The writing is on the wall

“Lasciate ogne speranza, voi ch’intrate” or “Abandon all hope, ye who enter here”. The opening line of American Psycho, taken from Dante’s Inferno when he passes through the gates of hell, “scrawled in red blood lettering” on the wall of a bank in NYC. This is the first thing that came to my mind when I looked at Gavin James Bower’s Made in Britain, a novel depicting the dark underbelly of British society: the addiction, greed, bullying, hopelessness, injustice and suffering that underpin much of contemporary culture.

Made in Britain is set in a town “that might as well be called Every Town”. A town where “half the houses … are boarded up, the Asians are taking over and the only shop isn’t even a shop; it’s a Co-op Funeral Care”. It is told from the point of view of three teenagers all of whom dream of escaping their current plight but who are led to believe, for different reasons, that nothing good will ever come of their lives; that they will forever be the dregs of society. There is Russell, “the weird boy” who “is in love with the idea of being in love”; Charlie, the popular, hard as nails and “brooding type”; and Hayley, who is “pretty because she is different” but also “so thick … it’s not even funny”.

Made in Britain plays with stereotypes throughout and it is this which to a great extent drives the novel along. The book is brimming with racial tensions that constantly surface without dominating the story, instead bubbling along nicely in the background, always on the reader’s mind. Other stereotypes, though, such as working-class references are touched upon slightly less successfully, sometimes feeling a bit clichéd.  I felt that the name dropping of British “institutions” such as Asda, Poundland and The Sun were superfluous. Whilst I appreciate that Mr Bower obviously wanted to make the issues distinctively British, it feels as though simply describing them as some sort of archetype would have been more powerful and would have had more of an impact, perhaps giving the book more universal meaning.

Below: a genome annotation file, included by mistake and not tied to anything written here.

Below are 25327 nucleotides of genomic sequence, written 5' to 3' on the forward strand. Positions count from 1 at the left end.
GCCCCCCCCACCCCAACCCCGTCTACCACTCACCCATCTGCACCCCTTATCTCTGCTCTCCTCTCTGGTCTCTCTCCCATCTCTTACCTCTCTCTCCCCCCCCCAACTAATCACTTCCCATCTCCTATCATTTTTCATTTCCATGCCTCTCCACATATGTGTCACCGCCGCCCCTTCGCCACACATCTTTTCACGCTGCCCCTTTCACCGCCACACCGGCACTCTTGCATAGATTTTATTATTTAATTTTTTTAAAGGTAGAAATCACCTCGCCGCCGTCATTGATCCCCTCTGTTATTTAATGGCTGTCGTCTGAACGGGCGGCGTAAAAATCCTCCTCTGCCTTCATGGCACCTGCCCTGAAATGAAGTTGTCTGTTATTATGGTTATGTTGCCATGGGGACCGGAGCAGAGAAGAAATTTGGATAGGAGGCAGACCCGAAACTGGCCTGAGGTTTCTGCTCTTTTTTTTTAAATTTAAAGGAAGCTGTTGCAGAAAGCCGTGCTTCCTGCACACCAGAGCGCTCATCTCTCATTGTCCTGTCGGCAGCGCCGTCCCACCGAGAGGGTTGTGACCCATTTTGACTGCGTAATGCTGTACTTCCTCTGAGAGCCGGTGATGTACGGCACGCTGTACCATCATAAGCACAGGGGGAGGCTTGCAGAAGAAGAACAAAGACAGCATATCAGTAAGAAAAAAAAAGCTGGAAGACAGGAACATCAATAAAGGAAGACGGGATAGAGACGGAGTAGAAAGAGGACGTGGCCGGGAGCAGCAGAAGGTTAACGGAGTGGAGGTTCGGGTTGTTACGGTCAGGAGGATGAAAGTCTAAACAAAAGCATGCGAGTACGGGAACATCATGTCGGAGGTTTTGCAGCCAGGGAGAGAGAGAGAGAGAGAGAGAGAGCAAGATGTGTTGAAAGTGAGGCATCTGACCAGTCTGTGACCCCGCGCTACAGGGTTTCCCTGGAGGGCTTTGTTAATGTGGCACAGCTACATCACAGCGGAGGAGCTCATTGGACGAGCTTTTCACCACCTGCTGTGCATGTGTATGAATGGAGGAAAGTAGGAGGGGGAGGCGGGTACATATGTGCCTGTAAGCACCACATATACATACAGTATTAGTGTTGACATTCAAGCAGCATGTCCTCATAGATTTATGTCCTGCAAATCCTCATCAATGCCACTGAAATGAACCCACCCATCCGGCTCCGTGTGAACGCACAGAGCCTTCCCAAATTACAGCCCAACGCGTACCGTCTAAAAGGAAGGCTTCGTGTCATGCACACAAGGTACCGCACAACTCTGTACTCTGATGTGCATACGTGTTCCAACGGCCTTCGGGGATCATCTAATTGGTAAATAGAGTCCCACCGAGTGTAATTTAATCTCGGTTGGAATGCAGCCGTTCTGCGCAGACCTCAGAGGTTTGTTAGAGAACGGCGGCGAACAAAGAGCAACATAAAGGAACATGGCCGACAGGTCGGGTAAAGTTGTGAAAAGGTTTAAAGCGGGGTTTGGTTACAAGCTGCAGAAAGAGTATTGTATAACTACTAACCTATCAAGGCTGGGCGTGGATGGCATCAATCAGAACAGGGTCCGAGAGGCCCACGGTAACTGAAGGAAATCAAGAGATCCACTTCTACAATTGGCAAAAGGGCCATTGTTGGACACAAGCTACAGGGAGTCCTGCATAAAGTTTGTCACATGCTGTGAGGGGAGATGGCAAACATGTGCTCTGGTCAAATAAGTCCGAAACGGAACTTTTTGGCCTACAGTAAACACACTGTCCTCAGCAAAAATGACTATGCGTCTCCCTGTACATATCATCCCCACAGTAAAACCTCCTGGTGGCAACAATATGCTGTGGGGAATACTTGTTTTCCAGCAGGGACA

Having said that, Made in Britain is very clever in how it manages to challenge readers’ perceptions and expectations of stereotypes. Its different narratives show how easily we can be influenced by the opinion of others as all the characters have skewed perceptions of each other that rub off on the reader. Thus Hayley, who is in awe of Charlie, makes us think that he is more mature and intelligent than the other boys, portraying him as the reluctant hero who can do no wrong. Mr Bower’s characters are a real strength and focal point of the storyline. What’s more, the characters are believable and the colloquialism adds an air of authenticity to Made in Britain.

The strongest aspect of Made in Britain is how utterly readable it is. The short chapters divided into brief narratives make it a real page-turner, full of unexpected twists and turns that keep the reader guessing what the next development will be. The novel is captivating, heartbreaking and inspiring in equal measures. It is clever, haunting and beguiling. It plays with readers’ expectations brilliantly and makes you question what you know or thought you knew. It suggests that things aren’t always what they seem, but sometimes they simply are, no matter how much of a spin you try to put on them. Sometimes, the writing is on wall.

Special thanks to the kind folks at Quartet Books for agreeing to send us a copy of Made in Britain. If I were you I would buy a copy right now. Go! There aren’t too many better things you could be spending your money on.

First posted on The Ran$om Note which covers everything from cutting edge music reviews to dog walking blogs, art, culture and new world musings.



About hombremediocre

Publisher, bibliophile, writer, traveller and general culture aficionado. (My favourite punctuation mark is the em dash.)
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